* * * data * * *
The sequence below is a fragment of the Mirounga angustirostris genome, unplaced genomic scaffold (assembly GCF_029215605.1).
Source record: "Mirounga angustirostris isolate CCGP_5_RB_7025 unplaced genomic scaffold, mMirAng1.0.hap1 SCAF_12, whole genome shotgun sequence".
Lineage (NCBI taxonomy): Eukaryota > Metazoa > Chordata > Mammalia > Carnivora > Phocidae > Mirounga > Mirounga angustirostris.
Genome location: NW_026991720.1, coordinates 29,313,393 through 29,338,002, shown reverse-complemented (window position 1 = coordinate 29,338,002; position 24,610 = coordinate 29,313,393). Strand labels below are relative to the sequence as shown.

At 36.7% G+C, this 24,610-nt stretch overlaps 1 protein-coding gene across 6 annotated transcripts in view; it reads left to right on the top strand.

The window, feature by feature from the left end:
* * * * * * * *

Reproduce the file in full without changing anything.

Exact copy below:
The sequence below is a fragment of the Mirounga angustirostris genome, unplaced genomic scaffold (assembly GCF_029215605.1).
Source record: "Mirounga angustirostris isolate CCGP_5_RB_7025 unplaced genomic scaffold, mMirAng1.0.hap1 SCAF_12, whole genome shotgun sequence".
Lineage (NCBI taxonomy): Eukaryota > Metazoa > Chordata > Mammalia > Carnivora > Phocidae > Mirounga > Mirounga angustirostris.
Genome location: NW_026991720.1, coordinates 29,313,393 through 29,338,002, shown reverse-complemented (window position 1 = coordinate 29,338,002; position 24,610 = coordinate 29,313,393). Strand labels below are relative to the sequence as shown.

At 36.7% G+C, this 24,610-nt stretch overlaps 1 protein-coding gene across 6 annotated transcripts in view; it reads left to right on the top strand.

The window, feature by feature from the left end: